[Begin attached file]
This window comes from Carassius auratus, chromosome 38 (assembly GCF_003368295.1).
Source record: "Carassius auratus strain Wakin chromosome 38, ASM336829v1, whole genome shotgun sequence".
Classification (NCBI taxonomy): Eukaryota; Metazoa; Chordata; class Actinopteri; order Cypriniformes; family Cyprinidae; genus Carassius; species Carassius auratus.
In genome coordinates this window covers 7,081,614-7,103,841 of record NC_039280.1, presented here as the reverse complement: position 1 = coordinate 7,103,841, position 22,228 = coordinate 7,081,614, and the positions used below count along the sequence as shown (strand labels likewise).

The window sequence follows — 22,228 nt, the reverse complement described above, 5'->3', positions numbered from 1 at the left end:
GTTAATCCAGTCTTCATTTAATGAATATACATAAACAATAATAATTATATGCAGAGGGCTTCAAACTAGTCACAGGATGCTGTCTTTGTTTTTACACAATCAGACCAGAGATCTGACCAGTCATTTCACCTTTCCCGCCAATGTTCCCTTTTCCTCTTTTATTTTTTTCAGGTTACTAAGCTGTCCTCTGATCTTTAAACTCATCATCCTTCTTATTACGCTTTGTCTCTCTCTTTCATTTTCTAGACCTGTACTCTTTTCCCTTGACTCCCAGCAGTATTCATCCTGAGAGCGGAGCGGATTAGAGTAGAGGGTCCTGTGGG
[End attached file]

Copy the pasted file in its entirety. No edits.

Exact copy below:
This window comes from Carassius auratus, chromosome 38 (assembly GCF_003368295.1).
Source record: "Carassius auratus strain Wakin chromosome 38, ASM336829v1, whole genome shotgun sequence".
Classification (NCBI taxonomy): Eukaryota; Metazoa; Chordata; class Actinopteri; order Cypriniformes; family Cyprinidae; genus Carassius; species Carassius auratus.
In genome coordinates this window covers 7,081,614-7,103,841 of record NC_039280.1, presented here as the reverse complement: position 1 = coordinate 7,103,841, position 22,228 = coordinate 7,081,614, and the positions used below count along the sequence as shown (strand labels likewise).

The window sequence follows — 22,228 nt, the reverse complement described above, 5'->3', positions numbered from 1 at the left end:
GTTAATCCAGTCTTCATTTAATGAATATACATAAACAATAATAATTATATGCAGAGGGCTTCAAACTAGTCACAGGATGCTGTCTTTGTTTTTACACAATCAGACCAGAGATCTGACCAGTCATTTCACCTTTCCCGCCAATGTTCCCTTTTCCTCTTTTATTTTTTTCAGGTTACTAAGCTGTCCTCTGATCTTTAAACTCATCATCCTTCTTATTACGCTTTGTCTCTCTCTTTCATTTTCTAGACCTGTACTCTTTTCCCTTGACTCCCAGCAGTATTCATCCTGAGAGCGGAGCGGATTAGAGTAGAGGGTCCTGTGGG